As the Great Drought of 2012 continues to wreak havoc with the corn crop throughout Indiana and elsewhere in the Midwest, there are several opportunities to assess the yield potential of individual damaged fields. In “normal” years, I would tell growers that the simple plant/ear/kernel count method for estimating grain yield prior to harvest (Nielsen, 2011b) is probably all they need to do to estimate the relative yield potential of their fields. However, the severity, duration, and variability of the stress of the current drought ranks among the worst in recent Indiana history. Combined with the additional stress imposed by days of excessively high temperatures, the consequences are already severe in many fields and will yet become so in more fields in the coming weeks.............. All at a point in the growing season that is way earlier than the traditional kernel count method was designed for.
Clearly, the yield potential of fields whose plants are already dead is pretty easy to determine. The more uncertain situations are those fields that appear to be less than disastrous based on windshield surveys.
1st Opportunity: In another article (Nielsen, 2012), I described the “ear shake” technique that can be used to assess the success or failure of pollination. Normally, this technique falls into the category of “casual interest” because the pollination process is usually not a problematic issue. However, this year the combination of severe drought and excessive heat during pollination has seriously compromised that process in quite a few fields. The “ear shake” technique can be used as early as 5 to 6 days after silks are pollinated by pollen and, thus, represents an early assessment of relative yield potential; i.e., good, bad, or in between. Most of Indiana’s corn crop is beyond this point, but there are a few fields just now attempting to pollinate or have recently pollinated, so there may be a few opportunities to use this method yet this season.
Ear with majority of silks detached, indicating nearly complete ovule fertilization
2nd Opportunity: Even if pollination occurred successfully, subsequent severe drought and excessive heat can cause significant kernel abortion throughout the developing ear during the blister and milk stages of kernel development (Nielsen, 2008). The younger kernels on an ear are most susceptible to photosynthetic stress and thus are at most risk of kernel abortion.
Much of the state’s corn crop is still in this vulnerable stage of kernel development with only 22% of the crop statewide estimated to have reached the dough stage of kernel development as of 22 July (USDA-NASS, 2012). This fact is also why rainfall now may indeed have dramatic benefits to the corn crop if it prevents significant rates of kernel abortion.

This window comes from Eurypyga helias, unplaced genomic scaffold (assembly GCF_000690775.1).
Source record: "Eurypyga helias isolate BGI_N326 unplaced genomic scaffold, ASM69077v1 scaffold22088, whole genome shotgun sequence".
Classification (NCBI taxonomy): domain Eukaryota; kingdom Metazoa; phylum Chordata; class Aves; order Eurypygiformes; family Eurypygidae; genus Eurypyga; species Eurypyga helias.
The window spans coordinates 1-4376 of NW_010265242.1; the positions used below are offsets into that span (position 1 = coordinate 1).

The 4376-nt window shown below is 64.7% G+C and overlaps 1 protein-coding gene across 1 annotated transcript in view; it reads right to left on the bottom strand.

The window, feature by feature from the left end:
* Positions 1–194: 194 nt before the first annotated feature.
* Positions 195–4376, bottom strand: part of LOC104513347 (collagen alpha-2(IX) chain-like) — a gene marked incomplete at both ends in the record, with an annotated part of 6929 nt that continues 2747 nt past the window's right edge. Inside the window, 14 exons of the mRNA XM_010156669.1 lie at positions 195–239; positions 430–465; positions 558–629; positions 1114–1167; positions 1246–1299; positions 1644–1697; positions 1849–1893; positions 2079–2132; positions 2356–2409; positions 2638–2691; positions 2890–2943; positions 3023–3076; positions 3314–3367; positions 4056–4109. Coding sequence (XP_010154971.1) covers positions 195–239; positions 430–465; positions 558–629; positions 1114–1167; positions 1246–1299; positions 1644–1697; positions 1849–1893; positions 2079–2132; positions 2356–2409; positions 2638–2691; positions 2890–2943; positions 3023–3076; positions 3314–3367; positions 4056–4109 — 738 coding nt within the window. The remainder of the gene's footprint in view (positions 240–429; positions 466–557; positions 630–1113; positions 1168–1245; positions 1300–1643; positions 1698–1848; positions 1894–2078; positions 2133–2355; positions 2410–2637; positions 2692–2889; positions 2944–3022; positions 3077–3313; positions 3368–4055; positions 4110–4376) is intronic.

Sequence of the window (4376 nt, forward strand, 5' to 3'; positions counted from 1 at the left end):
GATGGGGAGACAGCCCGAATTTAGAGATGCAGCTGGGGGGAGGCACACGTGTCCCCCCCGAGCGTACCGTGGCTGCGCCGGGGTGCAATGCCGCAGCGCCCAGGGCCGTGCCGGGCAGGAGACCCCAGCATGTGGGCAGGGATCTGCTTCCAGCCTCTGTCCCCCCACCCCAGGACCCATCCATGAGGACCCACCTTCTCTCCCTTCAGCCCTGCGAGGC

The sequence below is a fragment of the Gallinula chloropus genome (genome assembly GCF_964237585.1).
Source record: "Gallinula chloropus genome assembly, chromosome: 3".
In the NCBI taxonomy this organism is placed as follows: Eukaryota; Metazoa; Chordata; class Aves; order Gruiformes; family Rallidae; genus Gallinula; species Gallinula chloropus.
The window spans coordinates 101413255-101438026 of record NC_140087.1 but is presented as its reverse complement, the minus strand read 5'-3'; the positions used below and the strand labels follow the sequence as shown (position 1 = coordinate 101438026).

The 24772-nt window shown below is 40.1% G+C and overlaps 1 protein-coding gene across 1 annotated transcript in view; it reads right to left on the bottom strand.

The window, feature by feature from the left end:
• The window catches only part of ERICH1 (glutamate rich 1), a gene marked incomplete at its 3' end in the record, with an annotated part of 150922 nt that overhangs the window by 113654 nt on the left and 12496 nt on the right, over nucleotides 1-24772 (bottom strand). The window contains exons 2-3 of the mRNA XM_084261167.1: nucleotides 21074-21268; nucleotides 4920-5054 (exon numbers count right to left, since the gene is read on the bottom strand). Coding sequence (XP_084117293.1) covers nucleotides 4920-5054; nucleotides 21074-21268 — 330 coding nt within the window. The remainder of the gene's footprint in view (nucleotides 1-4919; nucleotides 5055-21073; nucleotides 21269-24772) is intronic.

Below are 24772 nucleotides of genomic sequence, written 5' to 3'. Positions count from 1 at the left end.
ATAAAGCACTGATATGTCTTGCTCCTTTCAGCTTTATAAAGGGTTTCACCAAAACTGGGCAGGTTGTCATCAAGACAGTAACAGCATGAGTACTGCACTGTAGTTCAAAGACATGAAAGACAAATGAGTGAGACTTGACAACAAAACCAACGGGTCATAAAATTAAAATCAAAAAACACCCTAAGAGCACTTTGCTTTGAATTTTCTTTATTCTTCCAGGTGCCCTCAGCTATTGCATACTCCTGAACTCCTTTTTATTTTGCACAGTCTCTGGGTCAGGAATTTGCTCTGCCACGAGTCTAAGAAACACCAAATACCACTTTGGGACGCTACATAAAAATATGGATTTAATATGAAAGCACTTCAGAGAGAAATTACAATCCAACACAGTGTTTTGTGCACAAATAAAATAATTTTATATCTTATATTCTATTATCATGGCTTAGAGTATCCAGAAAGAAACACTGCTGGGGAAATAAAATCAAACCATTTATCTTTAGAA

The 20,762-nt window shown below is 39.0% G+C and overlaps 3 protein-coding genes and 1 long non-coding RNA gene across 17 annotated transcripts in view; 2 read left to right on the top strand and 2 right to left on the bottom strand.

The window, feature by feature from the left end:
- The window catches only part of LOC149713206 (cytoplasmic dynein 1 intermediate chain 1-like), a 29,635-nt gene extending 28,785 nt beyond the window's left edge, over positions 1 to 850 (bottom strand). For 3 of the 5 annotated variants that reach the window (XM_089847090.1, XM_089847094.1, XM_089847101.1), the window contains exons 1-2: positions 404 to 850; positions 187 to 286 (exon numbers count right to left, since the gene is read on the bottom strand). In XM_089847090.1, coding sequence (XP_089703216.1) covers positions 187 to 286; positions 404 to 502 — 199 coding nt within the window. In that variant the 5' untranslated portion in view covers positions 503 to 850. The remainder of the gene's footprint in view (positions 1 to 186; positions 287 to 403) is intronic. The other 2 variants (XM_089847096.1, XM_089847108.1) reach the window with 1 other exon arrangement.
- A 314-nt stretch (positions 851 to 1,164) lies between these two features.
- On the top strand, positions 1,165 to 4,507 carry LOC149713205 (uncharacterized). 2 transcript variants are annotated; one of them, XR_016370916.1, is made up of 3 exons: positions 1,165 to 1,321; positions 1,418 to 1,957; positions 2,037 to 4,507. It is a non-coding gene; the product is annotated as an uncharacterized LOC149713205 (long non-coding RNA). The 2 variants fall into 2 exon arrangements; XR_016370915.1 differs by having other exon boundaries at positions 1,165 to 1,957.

Poor kernel set due to unsuccessful fertilization of ovules by pollen
Combination of pollination failure and kernel abortion
With “normal” stress following pollination, kernel abortion typically occurs near the tip of the developing ear because those kernels are usually younger. Silks from those ovules usually emerge later than those from the ovules lower on the cob and, thus, are last to be fertilized by pollen. When severe stress exists prior to and during pollination, silk emergence may be somewhat more random or pollen fertilization more erratic. Consequently, kernel “age” may be more random throughout the ear and kernel abortion thus also more random in its pattern (Nielsen, 2011c; Nielsen, 2011d). Assessing the degree of kernel abortion shortly after the milk stage of development can help you assess relative yield potential; i.e., good, bad, or in between.
3rd Opportunity: The last opportunity to assess yield potential prior to harvest is near physiological maturity (kernel black layer, Nielsen, 2008) using the so-called yield component method (Nielsen, 2011b). Technically, you can use this method at the dough or dent stages of kernel development, but waiting until physiological maturity allows you to assess kernel depth (aka size or weight). This allows you to “fine-tune” the yield estimate by tweaking the kernel weight “fudge factor” in the formula. Even so, this yield estimation method probably is no more accurate than about 20-30 bu/ac.
Recognize that estimates of grain yield under drought conditions are difficult at best because of the challenge of assessing the spatial variability for drought stress within fields. It is not easy or enjoyable to thoroughly walk a large field to collect reliable ear samples. However, any opportunity to assess yield potential of stressed fields will help identify the severity of the yield losses and may help you modify your grain marketing decisions this fall.
The zipper pattern of poor kernel set
Nafziger, Emerson. 2012. Estimating Yields of Stressed Corn. The Bulletin, Univ of Illinois. <http://bulletin.ipm.illinois.edu/article.php?id=1695> [URL checked July 2012].
Nielsen, RL (Bob). 2008. Grain Fill Stages in Corn. Corny News Network, Purdue University. <http://www.agry.purdue.edu/ext/corn/news/timeless/grainfill.html>. (URL checked July 2012).
Nielsen, RL (Bob). 2011a. Effects of Stress During Grain Filling in Corn. Corny News Network, Purdue Extension. <http://www.kingcorn.org/news/timeless/GrainFillStress.html> [URL checked July 2012].